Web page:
SAA Cargo has been engaging with the Department of Environmental Affairs on the issue. PICTURE: Leon Nicholas

Durban - South African Airways is developing a massive biofuels project to fill up to 50 percent of its aircraft-fuel needs over the next 20 years.

While the main purpose of the project is to reduce the national carrier’s climate change emissions, the airline believes the new “green fuel” plan could also help to contain the rising cost of conventional fossil fuels.

Ian Cruickshank, the head of environmental affairs for SAA, told The Mercury that the airline hoped to develop some supplies of biofuel before 2017, with the help of US plane maker Boeing.

This would be followed by a fully fledged programme to meet half of the airline’s fuel needs with biofuels before 2023 – equivalent to between 350 million and 500 million litres of conventional jet fuel each year.

Cruickshank acknowledged that making jet biofuel was not SAA’s core business and the airline would have to be guided by its shareholders, the Department of State Enterprises, on the ownership and structure of the proposed biofuel production business.

“But potentially we could have a strategic stake in the biofuel producer to safeguard security of fuel supply.”

Cruickshank emphasised that SAA had made a commitment to use only “sustainable biofuels” rather than any first-generation biofuels.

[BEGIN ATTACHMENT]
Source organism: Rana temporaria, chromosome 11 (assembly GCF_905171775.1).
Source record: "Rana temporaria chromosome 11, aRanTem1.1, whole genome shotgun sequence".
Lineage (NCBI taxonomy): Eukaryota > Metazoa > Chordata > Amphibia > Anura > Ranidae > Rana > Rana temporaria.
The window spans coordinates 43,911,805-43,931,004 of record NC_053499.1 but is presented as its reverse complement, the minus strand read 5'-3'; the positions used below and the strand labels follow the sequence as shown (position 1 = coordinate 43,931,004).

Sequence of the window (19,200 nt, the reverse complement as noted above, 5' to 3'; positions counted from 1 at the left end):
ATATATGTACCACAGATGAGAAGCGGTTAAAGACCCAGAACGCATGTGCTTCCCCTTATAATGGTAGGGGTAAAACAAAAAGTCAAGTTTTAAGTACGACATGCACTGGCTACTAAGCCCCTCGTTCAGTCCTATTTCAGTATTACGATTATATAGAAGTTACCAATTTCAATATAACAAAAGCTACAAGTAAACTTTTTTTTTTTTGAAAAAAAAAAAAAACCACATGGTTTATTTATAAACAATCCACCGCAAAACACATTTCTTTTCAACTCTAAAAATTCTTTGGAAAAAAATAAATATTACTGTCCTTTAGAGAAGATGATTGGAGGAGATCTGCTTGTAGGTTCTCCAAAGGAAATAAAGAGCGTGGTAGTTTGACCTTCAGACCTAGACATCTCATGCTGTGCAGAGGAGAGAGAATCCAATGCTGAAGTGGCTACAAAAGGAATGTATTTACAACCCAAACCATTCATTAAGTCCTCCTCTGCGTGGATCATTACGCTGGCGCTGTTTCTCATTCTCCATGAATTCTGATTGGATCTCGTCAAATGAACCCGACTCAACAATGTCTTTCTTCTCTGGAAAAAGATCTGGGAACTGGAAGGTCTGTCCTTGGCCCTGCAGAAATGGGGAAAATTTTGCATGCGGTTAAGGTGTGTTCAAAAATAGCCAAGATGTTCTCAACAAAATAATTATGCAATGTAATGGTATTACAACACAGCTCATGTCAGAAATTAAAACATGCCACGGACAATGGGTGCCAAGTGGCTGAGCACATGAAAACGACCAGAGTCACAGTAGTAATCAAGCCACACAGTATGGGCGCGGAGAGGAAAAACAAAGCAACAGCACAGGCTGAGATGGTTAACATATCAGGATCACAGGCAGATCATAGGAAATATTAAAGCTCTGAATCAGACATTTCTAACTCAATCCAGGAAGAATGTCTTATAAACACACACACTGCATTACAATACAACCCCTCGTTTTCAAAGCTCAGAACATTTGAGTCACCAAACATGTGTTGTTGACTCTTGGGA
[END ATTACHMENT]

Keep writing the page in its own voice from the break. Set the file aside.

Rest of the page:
These early biofuels, such as maize and palm-oil plantations, have generated controversy across the world because they often entail using scarce water and food-production land to grow a new form of petrol.

The race to produce large volumes of biofuels has also been linked to food-price hikes in some nations

“But when done properly, the new generation of fuels and supply chains will enable South Africa to diversify its energy sources, increase export opportunities, and do so in a manner that is environmentally and socially responsible.”

Cruickshank said the airline was investigating about nine feedstock sources, including forestry industry residue, municipal solid waste, municipal sludge waste, and mealie and wheat waste.

SAA said the final choice on feedstock type had not been taken, but the airline hoped to produce a more concrete road map by the end of March next year.

As most fuel demand for the SAA fleet was at OR Tambo Airport, it was possible that large volumes of biofuel from a central reservoir at this airport would also be available to other big airlines.

SAA could then claim carbon-emission-reduction credits from the sale of surplus biofuels to other airlines.

While the environmental group WWF-South Africa will be involved in monitoring the environmental sustainability of the proposal, the sheer scale of such a project is nevertheless bound to raise concerns.

The Boeing group was chosen as a partner because the aircraft company had a dedicated biofuels team that had been researching biofuel options for more than a decade. - The Mercury